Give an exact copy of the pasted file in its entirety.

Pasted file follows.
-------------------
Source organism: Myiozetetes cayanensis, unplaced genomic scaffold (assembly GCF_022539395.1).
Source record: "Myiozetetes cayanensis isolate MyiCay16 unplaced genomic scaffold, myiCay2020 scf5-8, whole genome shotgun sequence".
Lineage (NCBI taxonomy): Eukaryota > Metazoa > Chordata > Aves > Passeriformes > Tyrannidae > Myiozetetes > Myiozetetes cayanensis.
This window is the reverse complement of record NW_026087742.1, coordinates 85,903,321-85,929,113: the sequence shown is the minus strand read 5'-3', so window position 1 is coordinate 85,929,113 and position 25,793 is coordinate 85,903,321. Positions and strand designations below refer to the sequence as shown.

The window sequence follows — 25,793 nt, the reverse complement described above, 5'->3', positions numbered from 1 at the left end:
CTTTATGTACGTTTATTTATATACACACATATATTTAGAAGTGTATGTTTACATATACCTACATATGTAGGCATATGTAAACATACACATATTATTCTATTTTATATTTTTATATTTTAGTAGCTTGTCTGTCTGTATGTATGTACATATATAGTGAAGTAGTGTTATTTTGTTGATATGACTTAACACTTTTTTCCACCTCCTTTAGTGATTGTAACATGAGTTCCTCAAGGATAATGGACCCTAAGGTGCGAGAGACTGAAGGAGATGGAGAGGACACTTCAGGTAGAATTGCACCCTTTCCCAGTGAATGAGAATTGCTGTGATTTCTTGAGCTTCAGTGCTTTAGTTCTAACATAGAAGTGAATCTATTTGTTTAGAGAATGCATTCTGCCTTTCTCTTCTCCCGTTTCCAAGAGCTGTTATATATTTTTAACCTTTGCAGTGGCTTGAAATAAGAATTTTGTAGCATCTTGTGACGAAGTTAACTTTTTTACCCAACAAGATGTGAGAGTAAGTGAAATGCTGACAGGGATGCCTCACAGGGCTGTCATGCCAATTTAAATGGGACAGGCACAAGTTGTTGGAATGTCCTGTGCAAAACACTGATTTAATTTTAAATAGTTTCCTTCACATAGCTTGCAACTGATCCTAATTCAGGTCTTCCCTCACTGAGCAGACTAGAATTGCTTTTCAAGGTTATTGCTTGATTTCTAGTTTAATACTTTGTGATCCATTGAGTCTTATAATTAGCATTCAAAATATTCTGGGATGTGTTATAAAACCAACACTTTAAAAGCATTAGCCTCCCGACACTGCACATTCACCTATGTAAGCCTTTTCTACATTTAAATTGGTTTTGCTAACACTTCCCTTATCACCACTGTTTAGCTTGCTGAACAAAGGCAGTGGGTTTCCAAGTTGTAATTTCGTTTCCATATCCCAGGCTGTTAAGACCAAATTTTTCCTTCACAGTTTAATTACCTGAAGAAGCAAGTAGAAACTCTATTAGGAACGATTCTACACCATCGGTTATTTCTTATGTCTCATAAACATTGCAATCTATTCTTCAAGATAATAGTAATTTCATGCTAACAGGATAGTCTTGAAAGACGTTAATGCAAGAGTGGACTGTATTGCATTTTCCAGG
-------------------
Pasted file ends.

Source organism: Myiozetetes cayanensis, unplaced genomic scaffold (assembly GCF_022539395.1).
Source record: "Myiozetetes cayanensis isolate MyiCay16 unplaced genomic scaffold, myiCay2020 scf5-8, whole genome shotgun sequence".
Lineage (NCBI taxonomy): Eukaryota > Metazoa > Chordata > Aves > Passeriformes > Tyrannidae > Myiozetetes > Myiozetetes cayanensis.
This window is the reverse complement of record NW_026087742.1, coordinates 85,903,321-85,929,113: the sequence shown is the minus strand read 5'-3', so window position 1 is coordinate 85,929,113 and position 25,793 is coordinate 85,903,321. Positions and strand designations below refer to the sequence as shown.

The window sequence follows — 25,793 nt, the reverse complement described above, 5'->3', positions numbered from 1 at the left end:
CTTTATGTACGTTTATTTATATACACACATATATTTAGAAGTGTATGTTTACATATACCTACATATGTAGGCATATGTAAACATACACATATTATTCTATTTTATATTTTTATATTTTAGTAGCTTGTCTGTCTGTATGTATGTACATATATAGTGAAGTAGTGTTATTTTGTTGATATGACTTAACACTTTTTTCCACCTCCTTTAGTGATTGTAACATGAGTTCCTCAAGGATAATGGACCCTAAGGTGCGAGAGACTGAAGGAGATGGAGAGGACACTTCAGGTAGAATTGCACCCTTTCCCAGTGAATGAGAATTGCTGTGATTTCTTGAGCTTCAGTGCTTTAGTTCTAACATAGAAGTGAATCTATTTGTTTAGAGAATGCATTCTGCCTTTCTCTTCTCCCGTTTCCAAGAGCTGTTATATATTTTTAACCTTTGCAGTGGCTTGAAATAAGAATTTTGTAGCATCTTGTGACGAAGTTAACTTTTTTACCCAACAAGATGTGAGAGTAAGTGAAATGCTGACAGGGATGCCTCACAGGGCTGTCATGCCAATTTAAATGGGACAGGCACAAGTTGTTGGAATGTCCTGTGCAAAACACTGATTTAATTTTAAATAGTTTCCTTCACATAGCTTGCAACTGATCCTAATTCAGGTCTTCCCTCACTGAGCAGACTAGAATTGCTTTTCAAGGTTATTGCTTGATTTCTAGTTTAATACTTTGTGATCCATTGAGTCTTATAATTAGCATTCAAAATATTCTGGGATGTGTTATAAAACCAACACTTTAAAAGCATTAGCCTCCCGACACTGCACATTCACCTATGTAAGCCTTTTCTACATTTAAATTGGTTTTGCTAACACTTCCCTTATCACCACTGTTTAGCTTGCTGAACAAAGGCAGTGGGTTTCCAAGTTGTAATTTCGTTTCCATATCCCAGGCTGTTAAGACCAAATTTTTCCTTCACAGTTTAATTACCTGAAGAAGCAAGTAGAAACTCTATTAGGAACGATTCTACACCATCGGTTATTTCTTATGTCTCATAAACATTGCAATCTATTCTTCAAGATAATAGTAATTTCATGCTAACAGGATAGTCTTGAAAGACGTTAATGCAAGAGTGGACTGTATTGCATTTTCCAGG